Our team is made up of doctors and oncology certified nurses with deep knowledge of cancer care as well as journalists, editors, and translators with extensive experience in medical writing.

Dome JS, Rodriguez-Galindo C, Spunt SL, Santana VM. Chapter 92: Pediatric solid tumors. In: Neiderhuber JE, Armitage JO, Doroshow JH, Kastan MB, Tepper JE, eds. Abeloff’s Clinical Oncology. 6th ed. Philadelphia, PA. Elsevier; 2020.

National Cancer Institute. Neuroblastoma Treatment (PDQ). 2020. Accessed at https://www.cancer.gov/types/neuroblastoma/hp/neuroblastoma-treatment-pdq on April 9, 2021.

Park JR, Hogarty MD, Bagatell R, et al. Chapter 23: Neuroblastoma. In: Blaney SM, Adamson PC, Helman LJ, eds. Pizzo and Poplack’s Principles and Practice of Pediatric Oncology. 8th ed. Philadelphia Pa: Lippincott Williams & Wilkins; 2021.

Pinto NR, Applebaum MA, Volchenboum SL, et al. Advances in risk classification and treatment strategies for neuroblastoma. J Clin Oncol. 2015: 30;3008-3017.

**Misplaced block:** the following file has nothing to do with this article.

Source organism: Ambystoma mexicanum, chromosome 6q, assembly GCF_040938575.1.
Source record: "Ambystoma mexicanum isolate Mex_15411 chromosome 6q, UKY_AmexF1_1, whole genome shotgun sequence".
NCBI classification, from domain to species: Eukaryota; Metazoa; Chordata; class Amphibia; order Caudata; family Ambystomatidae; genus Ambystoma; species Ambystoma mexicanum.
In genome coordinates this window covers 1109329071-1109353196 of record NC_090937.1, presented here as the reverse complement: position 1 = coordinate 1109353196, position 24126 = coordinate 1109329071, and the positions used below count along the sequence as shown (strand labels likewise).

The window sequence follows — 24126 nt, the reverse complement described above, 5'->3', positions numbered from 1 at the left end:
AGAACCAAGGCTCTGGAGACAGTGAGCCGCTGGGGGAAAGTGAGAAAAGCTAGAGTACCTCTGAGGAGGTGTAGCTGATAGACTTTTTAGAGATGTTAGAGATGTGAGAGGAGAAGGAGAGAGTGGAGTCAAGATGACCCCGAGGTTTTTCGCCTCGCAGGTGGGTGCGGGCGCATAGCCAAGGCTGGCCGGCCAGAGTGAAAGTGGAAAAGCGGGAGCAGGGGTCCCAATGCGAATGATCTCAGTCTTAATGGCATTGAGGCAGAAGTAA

Shohet JM, Lowas SR, Nuchtern JG. Treatment and prognosis of neuroblastoma. UpToDate. 2021. Accessed at https://www.uptodate.com/contents/treatment-and-prognosis-of-neuroblastoma on April 9, 2021.

References

Dome JS, Rodriguez-Galindo C, Spunt SL, Santana VM. Chapter 92: Pediatric solid tumors. In: Neiderhuber JE, Armitage JO, Doroshow JH, Kastan MB, Tepper JE, eds. Abeloff’s Clinical Oncology. 6th ed. Philadelphia, PA. Elsevier; 2020.

National Cancer Institute. Neuroblastoma Treatment (PDQ). 2020. Accessed at https://www.cancer.gov/types/neuroblastoma/hp/neuroblastoma-treatment-pdq on April 9, 2021.

Park JR, Hogarty MD, Bagatell R, et al. Chapter 23: Neuroblastoma. In: Blaney SM, Adamson PC, Helman LJ, eds. Pizzo and Poplack’s Principles and Practice of Pediatric Oncology. 8th ed. Philadelphia Pa: Lippincott Williams & Wilkins; 2021.

Pinto NR, Applebaum MA, Volchenboum SL, et al. Advances in risk classification and treatment strategies for neuroblastoma. J Clin Oncol. 2015: 30;3008-3017.

Shohet JM, Lowas SR, Nuchtern JG. Treatment and prognosis of neuroblastoma. UpToDate. 2021. Accessed at https://www.uptodate.com/contents/treatment-and-prognosis-of-neuroblastoma on April 9, 2021.

Last Revised: April 28, 2021